So that’s it. Read a lot, and write a lot. That’s how to write well.

Inspiration!

20 Jun

So, I’m always up for different ideas that I can use to tickle my inspiration.  Sometimes they end up taking me places I didn’t plan on going, sometimes they make me realize that there are some topics I just can’t chase very far.

I buy books, I hound websites, and I just start writing about random things.

One of my favorite trilogies is Your First 1,000 Days in Writerspark/ Your First 2,000 Days in Writerspark/ Your First 3,000 Days in Writerspark.  Three years’ worth of prompts in each book!  These books were based on a Yahoo Group “Writerspark”.

The fabulous news is, the moderator of the group is back and they are, once again, accepting new members!  This morning, I got a deluge of new prompts!  I’m avidly looking forward to prompts showing up in my email box every day!  I’m just as avidly looking forward to being able to stretch my edges and explore ideas I might not have been able to come up with on my own.

I’m wading through the new prompts, pulling them into my own PDF so I can take them with me on my tablet device and write when I have a few minutes to stretch.

How about you?  Where to you get ideas when you need to find new ways to exercise your writing muscles?  To come up with angles on things that are a little different than what you are used to?

This Yahoo group is supportive and will provide constructive critiques for writing samples if anyone wants to take a chance on it.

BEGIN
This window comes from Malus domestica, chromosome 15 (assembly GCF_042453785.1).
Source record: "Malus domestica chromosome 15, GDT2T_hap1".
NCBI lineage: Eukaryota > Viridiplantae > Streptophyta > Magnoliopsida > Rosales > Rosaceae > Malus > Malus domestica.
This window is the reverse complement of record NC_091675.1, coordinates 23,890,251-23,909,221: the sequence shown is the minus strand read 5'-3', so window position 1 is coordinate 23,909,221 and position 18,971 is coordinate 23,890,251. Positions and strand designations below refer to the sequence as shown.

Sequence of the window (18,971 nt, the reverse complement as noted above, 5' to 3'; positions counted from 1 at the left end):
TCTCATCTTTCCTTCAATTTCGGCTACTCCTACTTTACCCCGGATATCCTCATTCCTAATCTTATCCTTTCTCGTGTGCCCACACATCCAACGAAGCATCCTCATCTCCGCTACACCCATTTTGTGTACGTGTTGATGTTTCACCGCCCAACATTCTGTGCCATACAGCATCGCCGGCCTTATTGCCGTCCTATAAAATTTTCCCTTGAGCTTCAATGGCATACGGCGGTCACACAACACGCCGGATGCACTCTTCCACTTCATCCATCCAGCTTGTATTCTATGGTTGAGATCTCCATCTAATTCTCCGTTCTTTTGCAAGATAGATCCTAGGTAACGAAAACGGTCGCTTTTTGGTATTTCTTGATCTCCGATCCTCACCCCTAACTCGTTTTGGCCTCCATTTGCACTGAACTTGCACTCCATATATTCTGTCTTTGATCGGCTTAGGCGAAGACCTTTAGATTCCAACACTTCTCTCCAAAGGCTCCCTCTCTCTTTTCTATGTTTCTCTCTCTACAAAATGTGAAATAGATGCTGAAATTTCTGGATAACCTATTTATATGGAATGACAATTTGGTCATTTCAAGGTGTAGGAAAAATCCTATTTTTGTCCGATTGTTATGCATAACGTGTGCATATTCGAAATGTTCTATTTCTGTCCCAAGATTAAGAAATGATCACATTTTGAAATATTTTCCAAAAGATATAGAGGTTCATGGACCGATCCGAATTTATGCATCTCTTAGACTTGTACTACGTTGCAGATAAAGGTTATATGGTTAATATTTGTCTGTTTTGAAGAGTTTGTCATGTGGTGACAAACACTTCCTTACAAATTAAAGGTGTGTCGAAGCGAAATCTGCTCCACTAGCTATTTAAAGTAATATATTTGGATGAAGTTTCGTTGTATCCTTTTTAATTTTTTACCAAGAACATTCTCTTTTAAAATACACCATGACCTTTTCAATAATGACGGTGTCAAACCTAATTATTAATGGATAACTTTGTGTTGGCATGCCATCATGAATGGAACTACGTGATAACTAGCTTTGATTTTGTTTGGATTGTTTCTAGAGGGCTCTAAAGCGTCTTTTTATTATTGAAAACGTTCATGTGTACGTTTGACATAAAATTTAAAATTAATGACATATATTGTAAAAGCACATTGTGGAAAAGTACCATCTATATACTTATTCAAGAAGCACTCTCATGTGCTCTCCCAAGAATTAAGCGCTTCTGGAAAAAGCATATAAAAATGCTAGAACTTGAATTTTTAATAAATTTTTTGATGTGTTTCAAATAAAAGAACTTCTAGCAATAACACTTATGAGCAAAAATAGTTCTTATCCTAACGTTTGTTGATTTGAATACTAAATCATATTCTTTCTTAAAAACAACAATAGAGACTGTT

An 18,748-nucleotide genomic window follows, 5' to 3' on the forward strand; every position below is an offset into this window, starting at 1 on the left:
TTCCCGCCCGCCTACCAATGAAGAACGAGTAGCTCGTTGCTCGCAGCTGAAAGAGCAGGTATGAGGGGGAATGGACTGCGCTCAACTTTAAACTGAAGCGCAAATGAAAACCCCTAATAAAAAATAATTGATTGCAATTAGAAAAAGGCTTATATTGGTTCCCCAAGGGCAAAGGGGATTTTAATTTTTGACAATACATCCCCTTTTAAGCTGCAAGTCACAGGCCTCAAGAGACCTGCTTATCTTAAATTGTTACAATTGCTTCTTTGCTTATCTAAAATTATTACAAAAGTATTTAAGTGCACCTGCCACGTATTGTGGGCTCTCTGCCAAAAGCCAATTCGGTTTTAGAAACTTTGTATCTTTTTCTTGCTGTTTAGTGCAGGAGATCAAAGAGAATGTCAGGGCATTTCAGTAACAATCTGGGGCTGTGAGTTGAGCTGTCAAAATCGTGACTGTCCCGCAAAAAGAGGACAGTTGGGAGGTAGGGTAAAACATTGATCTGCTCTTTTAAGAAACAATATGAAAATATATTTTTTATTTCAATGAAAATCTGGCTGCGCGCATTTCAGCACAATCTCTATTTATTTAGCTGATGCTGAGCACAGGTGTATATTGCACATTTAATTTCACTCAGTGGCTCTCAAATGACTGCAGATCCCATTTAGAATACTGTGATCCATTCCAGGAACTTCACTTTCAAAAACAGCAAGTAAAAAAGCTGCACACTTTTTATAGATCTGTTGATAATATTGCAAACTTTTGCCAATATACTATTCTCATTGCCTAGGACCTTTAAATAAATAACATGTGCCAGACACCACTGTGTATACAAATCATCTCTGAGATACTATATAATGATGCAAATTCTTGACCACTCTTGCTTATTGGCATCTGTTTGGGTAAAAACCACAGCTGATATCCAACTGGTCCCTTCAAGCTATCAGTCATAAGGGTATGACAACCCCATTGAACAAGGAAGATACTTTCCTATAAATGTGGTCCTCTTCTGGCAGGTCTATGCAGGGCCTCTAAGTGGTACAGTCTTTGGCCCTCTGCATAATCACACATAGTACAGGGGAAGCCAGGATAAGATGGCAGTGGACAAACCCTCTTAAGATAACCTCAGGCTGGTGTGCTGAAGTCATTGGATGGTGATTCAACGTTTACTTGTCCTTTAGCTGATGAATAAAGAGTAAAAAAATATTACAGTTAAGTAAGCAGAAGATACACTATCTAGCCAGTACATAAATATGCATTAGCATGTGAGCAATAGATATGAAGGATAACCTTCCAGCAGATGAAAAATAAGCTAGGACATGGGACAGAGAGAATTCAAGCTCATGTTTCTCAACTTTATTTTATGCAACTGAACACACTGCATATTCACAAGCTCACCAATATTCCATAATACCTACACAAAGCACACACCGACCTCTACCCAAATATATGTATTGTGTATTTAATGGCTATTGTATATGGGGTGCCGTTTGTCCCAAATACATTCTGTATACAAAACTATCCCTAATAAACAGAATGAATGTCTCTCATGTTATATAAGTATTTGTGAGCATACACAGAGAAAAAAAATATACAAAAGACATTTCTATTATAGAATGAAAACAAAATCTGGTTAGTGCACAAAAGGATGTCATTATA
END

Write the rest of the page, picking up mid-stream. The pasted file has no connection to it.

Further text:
As for me, I’m going to venture forth and write about my desk!

Exercise #3740

The Desk

Compose a piece of no more than 750 words that shows the contents of a desktop in such a way that the images provide a sense of the person who uses the desk.

Regarding The Subject Of Boring; A Title

16 Jun

We’ve discussed the importance of titles in the past, but I recently came across an article which was so badly titled that I had to say something on the subject. 

Generally speaking, there are several reasons why a title is important-  Firstly, it serves as a small sample of the whole so that a reader can decide whether to read the whole thing, based on the title. Basically, the title works as a sort of blurb. Secondly, the title also bears the weighty task of drawing people in, and for that, it has to be interesting.

To explain that point, allow me to draw your attention to a title which you’ve read recently. The title of this post. If you’ve forgotten, I’ll refresh your memory – “Regarding The Subject Of Boring; A Title”. Now, I know it’s a bad and uniteresting title, but why? What makes it bad?

Well, first of all, it sounds like it was written by a dusty, staid old professor who has written a larger number of articles than the the number of people who have ever read an article of his. It sounds like a discourse, a lecture. That’s bad. A title should pull you in, should catch your eye and interest you. A good title is an appetizer for the literary meal ahead. And if the appetizer is a stale cracker, who would want to eat the meal?

Incidentally, I had a hard time deciding whether I should give this post a bad title on purpose, since I was afraid it would work, and then nobody would read this. Maybe nobody will. If, however, you are reading this, then congratulations, my trust in you as a reader was well-placed. Thank you for reading despite a bad title.